It doesn’t just impact the survivors

One in 15 children are exposed to intimate partner violence each year, and 90% of these children are eyewitnesses to this violence, according to the CDC. Even if an abuser never lays hands on them, children who witness domestic abuse often face long-term psychological harm as a result. “There’s also a lot of correlation between children who observed abuse and then go on to be a part of abusive relationship,” says Ray-Jones. Which is why it’s crucial for not only survivors of domestic violence to seek psychological treatment, but for their children as well.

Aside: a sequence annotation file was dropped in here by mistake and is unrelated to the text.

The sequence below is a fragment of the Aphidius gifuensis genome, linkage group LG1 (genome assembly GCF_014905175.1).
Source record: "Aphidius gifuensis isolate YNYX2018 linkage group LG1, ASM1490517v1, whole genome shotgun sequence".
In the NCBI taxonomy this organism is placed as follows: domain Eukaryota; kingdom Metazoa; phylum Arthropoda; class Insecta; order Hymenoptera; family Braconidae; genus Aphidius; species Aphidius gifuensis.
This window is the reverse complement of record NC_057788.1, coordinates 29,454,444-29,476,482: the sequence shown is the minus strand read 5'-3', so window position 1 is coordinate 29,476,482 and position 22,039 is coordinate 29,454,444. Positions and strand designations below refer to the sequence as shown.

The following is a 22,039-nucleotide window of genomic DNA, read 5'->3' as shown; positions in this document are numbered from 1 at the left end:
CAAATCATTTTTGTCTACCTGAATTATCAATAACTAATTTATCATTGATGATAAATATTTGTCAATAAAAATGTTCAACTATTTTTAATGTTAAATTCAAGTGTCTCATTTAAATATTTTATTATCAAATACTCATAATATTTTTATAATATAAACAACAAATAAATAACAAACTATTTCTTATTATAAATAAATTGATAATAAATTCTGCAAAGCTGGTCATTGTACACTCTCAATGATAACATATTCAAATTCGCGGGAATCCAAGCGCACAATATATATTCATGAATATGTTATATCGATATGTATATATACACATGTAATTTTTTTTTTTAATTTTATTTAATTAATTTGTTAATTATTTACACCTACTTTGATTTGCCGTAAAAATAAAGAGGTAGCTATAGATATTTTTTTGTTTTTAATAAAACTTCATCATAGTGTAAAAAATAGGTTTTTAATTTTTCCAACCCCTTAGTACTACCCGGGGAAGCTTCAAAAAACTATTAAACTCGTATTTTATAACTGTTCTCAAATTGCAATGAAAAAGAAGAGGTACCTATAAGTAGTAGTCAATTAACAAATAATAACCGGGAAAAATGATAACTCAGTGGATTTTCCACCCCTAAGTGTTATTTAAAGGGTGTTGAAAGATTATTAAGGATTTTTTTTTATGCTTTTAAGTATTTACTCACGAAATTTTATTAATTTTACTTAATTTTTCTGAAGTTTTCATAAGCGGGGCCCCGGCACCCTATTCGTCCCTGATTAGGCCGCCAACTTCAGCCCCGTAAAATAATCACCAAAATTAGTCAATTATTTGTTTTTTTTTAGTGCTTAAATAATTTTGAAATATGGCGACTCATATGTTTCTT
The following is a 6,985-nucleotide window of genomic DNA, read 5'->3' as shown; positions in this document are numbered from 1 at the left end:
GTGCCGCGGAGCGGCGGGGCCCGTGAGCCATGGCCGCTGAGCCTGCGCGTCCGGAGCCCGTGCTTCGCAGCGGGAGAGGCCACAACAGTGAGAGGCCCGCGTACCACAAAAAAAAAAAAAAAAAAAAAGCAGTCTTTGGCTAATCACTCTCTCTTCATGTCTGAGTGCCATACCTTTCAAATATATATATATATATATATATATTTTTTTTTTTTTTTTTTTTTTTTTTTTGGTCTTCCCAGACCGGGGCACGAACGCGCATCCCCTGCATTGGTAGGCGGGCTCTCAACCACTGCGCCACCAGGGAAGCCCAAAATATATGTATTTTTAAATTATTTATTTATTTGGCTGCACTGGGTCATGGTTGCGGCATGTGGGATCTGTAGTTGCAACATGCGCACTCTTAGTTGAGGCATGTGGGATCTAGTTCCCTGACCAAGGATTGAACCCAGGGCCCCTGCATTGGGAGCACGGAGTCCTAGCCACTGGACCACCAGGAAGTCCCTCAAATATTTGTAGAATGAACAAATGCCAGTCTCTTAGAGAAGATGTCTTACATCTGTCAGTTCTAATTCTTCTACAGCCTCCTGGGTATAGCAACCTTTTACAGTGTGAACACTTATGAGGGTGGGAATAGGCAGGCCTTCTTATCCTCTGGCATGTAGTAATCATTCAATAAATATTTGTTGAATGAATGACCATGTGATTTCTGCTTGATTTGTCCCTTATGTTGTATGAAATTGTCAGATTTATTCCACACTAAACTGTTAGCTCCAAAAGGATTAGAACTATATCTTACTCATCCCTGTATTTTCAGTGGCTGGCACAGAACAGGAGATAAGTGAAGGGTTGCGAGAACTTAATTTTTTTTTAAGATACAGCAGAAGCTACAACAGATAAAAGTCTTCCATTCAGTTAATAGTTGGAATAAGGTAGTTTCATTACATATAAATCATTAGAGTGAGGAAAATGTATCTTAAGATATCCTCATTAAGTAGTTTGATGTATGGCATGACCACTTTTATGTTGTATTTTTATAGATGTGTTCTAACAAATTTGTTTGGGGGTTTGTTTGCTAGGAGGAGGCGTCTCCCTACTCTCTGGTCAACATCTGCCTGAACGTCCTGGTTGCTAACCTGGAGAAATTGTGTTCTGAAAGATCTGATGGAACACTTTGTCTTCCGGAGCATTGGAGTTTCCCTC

There are multiple types of abuse

It’s crucial to note that domestic abuse can take on many forms, such as financial, emotional, sexual, and through technology. For example, one form of financial abuse is cutting off sources of income, making it impossible to leave the relationship. “Domestic violence is really about someone trying to exert power and control over another person, and using different tactics to do that, says Ray-Jones.

This article originally appeared in Health.

Career Counselor

How to network when jobs are in short supply, according to a career counselor